This spot went to Trey Mancini last season, but unfortunately Mancini isn’t playing this season. I do wish him a healthy and speedy recovery, so he can get back on the field and back on this team and I can get back to watching him torment Yankees pitching.

In Mancini’s place, I thought it only made sense to fill the spot with an Oriole. And like Mancini, Santander is seemingly the only hitter to truly worry about in the Orioles’ lineup and not let beat you, and the Yankees consistently let him beat them. No, they don’t let the Orioles actually beat them and win a game, they let Santander beat them in his at-bats. Even as the Yankees won 17 straight games against the Orioles in 2019, Santander kept on hitting against them with three home runs and a .900 OPS. He currently leads the league in doubles (13) and RBIs (32), so not having to worry about him isn’t going to end anytime soon.

CF: Kevin Kiemaier
Kiermaier is a career .249/.308/.382 hitter, but against the Yankees he might as well be Ken Griffey Jr. This season, Kiermaier has drawn game-changing walks, hit big home runs against Tanaka and Gerrit Cole and has continued to play Gold Glove defense, up until his ill-advised dive on Tuesday night.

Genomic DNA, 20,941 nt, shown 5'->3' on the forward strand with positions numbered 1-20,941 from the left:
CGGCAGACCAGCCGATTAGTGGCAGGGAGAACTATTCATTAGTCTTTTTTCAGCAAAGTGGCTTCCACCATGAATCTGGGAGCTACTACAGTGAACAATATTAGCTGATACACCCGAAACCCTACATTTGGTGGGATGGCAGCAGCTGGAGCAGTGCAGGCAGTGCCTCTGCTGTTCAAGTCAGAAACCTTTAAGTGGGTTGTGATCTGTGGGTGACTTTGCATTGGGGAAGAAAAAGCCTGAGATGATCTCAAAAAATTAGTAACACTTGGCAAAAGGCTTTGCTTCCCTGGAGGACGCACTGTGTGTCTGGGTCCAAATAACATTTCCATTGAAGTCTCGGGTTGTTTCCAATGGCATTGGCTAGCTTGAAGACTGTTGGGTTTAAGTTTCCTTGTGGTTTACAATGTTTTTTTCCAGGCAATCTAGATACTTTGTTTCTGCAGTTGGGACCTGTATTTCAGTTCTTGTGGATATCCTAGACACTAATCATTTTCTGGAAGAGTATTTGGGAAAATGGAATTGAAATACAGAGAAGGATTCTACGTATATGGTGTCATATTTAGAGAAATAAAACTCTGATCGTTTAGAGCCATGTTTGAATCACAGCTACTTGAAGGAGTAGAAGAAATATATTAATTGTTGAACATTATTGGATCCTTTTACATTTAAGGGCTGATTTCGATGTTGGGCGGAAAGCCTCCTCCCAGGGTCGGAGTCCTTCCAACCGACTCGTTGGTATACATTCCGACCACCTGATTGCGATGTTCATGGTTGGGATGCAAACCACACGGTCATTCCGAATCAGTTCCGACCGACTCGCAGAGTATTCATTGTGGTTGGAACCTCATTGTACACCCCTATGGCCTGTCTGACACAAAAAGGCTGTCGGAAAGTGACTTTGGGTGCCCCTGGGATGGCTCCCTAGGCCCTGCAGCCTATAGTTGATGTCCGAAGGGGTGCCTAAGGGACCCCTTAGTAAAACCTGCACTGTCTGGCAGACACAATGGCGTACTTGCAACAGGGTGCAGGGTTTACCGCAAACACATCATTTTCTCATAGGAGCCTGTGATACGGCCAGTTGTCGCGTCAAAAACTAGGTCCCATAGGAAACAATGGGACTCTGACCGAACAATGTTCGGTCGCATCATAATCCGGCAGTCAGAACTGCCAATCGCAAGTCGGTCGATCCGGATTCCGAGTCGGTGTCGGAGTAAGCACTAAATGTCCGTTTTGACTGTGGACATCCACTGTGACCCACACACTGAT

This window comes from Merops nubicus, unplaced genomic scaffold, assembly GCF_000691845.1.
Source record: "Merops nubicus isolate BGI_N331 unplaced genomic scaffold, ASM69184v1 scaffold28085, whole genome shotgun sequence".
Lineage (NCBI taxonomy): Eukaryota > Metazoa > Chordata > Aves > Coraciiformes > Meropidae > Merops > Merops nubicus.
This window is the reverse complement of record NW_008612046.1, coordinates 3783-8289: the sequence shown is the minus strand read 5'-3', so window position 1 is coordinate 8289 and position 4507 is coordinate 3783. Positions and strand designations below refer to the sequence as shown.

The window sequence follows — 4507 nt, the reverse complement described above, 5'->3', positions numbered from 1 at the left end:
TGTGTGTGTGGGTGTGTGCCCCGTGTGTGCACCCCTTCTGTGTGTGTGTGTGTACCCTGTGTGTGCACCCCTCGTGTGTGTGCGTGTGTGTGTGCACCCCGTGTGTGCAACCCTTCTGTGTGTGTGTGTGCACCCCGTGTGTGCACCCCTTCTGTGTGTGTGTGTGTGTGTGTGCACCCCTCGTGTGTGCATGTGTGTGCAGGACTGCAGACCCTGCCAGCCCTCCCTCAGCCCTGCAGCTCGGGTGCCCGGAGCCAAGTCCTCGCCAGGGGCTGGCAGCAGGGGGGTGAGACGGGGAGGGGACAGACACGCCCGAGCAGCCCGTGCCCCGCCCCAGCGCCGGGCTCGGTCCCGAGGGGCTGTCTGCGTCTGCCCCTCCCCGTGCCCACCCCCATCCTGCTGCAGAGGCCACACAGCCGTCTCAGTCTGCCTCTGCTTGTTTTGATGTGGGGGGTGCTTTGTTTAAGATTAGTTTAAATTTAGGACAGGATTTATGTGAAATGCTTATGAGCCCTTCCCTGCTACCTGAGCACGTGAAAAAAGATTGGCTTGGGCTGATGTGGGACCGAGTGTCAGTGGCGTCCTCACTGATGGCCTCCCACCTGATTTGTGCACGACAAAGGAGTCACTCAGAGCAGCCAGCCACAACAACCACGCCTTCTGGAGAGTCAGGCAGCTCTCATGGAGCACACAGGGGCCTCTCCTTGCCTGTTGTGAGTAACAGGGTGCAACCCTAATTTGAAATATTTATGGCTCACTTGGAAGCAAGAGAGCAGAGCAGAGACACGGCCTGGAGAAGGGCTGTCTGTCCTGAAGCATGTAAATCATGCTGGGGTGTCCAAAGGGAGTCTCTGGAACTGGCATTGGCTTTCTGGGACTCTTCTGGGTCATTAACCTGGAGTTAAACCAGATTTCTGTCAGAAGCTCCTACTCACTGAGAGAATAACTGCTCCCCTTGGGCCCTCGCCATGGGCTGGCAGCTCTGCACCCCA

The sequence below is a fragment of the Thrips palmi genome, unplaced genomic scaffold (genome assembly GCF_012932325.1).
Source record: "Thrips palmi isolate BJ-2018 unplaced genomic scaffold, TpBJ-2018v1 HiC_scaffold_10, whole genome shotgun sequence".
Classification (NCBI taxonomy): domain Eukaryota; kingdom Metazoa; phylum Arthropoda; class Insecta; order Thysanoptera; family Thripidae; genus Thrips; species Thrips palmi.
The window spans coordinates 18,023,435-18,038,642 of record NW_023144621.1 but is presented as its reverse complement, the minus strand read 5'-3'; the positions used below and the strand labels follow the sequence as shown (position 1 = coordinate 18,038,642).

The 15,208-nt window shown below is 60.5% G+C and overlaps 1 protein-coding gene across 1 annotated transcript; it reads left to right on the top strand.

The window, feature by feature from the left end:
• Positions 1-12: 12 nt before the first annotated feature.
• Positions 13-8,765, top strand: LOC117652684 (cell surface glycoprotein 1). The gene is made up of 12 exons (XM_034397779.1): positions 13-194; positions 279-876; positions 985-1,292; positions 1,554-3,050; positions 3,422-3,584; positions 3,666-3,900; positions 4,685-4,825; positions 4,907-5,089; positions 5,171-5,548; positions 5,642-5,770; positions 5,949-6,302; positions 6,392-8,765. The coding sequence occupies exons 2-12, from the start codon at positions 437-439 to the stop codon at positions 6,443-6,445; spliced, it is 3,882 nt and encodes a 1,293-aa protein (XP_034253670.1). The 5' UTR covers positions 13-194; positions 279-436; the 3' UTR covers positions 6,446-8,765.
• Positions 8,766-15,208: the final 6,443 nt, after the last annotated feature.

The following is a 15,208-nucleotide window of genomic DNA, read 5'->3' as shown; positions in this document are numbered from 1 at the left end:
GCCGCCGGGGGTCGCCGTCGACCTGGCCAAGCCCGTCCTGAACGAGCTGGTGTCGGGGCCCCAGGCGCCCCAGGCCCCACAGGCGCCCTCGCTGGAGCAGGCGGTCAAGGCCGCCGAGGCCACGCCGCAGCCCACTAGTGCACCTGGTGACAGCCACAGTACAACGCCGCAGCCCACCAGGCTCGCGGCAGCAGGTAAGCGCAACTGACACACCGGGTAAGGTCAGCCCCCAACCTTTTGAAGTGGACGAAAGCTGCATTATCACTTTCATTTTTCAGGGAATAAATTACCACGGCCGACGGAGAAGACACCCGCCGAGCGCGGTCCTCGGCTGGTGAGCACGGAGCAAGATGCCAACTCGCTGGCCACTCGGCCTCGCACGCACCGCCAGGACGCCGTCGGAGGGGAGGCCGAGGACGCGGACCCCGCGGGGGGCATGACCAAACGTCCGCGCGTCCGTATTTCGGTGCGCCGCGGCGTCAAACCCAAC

Normally, I want Yankees pitching to face as many hitters with Kiermaier’s numbers as possible, but not Kiermaier. I’m looking forward to his contract with the Rays ending in 2022, and hopefully the team option for 2023 isn’t picked up.

RF: Randal Grichuk
How did Randal Grichuk end up on this team full of All-Stars, award-winning players and ex-Yankees? Well, in 19 games last season against the Yankees, Grichuk had two doubles, eight home runs, 15 RBIs and a .938 OPS. Add in the five home runs he hit against the Yankees in 16 games in 2018 and you know why he’s on this team.

Grichuk is barely a major leaguer when he plays against the 28 other teams not named the Yankees and he’s a Hall of Famer against the Yankees. He essentially hits against the Yankees the way Ortiz, Evan Longoria, Jose Bautista, Edwin Encarnacion and Manny Machado used to.

DH: Alex Bregman